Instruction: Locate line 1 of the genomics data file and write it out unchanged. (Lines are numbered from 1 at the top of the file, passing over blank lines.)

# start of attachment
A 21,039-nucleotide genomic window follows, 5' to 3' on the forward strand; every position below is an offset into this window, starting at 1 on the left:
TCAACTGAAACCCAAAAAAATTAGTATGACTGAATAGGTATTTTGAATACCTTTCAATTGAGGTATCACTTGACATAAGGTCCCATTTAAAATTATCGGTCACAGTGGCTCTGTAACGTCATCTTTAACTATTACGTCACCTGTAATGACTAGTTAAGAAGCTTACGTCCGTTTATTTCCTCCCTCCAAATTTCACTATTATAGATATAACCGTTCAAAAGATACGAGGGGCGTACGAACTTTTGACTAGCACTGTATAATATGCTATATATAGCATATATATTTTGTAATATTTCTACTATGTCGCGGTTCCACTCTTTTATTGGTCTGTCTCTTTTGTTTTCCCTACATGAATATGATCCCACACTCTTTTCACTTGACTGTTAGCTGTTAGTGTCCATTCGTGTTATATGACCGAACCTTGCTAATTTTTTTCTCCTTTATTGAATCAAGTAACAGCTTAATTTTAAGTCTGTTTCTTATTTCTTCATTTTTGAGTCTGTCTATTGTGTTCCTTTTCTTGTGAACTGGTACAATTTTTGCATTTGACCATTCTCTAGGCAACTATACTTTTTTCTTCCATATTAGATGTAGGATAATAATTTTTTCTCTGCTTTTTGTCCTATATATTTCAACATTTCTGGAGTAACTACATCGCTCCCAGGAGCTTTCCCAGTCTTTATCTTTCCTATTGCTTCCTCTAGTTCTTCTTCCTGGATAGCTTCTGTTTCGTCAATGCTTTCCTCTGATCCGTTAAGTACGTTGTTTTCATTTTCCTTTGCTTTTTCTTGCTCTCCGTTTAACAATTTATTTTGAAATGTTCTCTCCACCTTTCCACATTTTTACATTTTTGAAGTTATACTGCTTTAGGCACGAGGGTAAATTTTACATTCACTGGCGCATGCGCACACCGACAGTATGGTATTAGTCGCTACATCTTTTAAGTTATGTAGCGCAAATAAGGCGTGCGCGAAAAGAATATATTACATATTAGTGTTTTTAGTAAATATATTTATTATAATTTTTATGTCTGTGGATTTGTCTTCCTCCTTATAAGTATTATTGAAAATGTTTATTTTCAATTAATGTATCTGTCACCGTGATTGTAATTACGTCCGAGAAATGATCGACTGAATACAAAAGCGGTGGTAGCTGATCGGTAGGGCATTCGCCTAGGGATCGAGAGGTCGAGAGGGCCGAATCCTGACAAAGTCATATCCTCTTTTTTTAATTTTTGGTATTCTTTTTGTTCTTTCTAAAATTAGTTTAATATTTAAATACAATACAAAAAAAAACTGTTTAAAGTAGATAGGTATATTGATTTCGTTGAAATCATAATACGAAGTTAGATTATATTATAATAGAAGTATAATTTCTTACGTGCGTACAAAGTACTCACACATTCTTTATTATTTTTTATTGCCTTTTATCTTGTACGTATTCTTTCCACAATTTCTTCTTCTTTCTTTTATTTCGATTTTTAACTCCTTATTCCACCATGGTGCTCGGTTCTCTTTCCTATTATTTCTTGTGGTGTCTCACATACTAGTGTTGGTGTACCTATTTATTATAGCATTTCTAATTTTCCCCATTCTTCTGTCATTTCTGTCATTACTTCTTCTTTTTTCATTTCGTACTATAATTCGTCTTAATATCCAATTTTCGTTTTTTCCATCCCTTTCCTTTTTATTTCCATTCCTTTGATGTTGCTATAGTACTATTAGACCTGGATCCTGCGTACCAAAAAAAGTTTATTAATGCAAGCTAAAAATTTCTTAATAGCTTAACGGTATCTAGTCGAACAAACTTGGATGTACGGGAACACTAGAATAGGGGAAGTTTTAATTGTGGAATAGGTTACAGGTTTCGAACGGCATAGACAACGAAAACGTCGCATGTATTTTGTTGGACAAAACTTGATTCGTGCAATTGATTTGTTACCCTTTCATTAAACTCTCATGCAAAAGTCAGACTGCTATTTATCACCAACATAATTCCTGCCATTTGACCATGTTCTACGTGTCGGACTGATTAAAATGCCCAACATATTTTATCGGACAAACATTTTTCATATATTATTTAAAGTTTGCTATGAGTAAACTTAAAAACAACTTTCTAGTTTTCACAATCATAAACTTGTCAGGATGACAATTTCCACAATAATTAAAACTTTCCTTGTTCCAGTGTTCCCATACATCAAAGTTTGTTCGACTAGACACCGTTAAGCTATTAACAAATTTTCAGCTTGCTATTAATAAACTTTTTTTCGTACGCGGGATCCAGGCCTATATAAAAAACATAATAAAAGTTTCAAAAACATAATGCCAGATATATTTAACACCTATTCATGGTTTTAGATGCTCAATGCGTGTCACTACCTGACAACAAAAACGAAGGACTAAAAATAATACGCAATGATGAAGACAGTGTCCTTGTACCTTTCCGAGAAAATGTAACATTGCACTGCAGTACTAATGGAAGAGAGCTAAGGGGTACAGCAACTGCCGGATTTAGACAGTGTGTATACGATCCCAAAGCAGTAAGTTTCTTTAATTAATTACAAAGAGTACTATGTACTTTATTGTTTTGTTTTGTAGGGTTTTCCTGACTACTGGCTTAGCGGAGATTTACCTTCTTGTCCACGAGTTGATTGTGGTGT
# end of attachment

A 21,039-nucleotide genomic window follows, 5' to 3' on the forward strand; every position below is an offset into this window, starting at 1 on the left: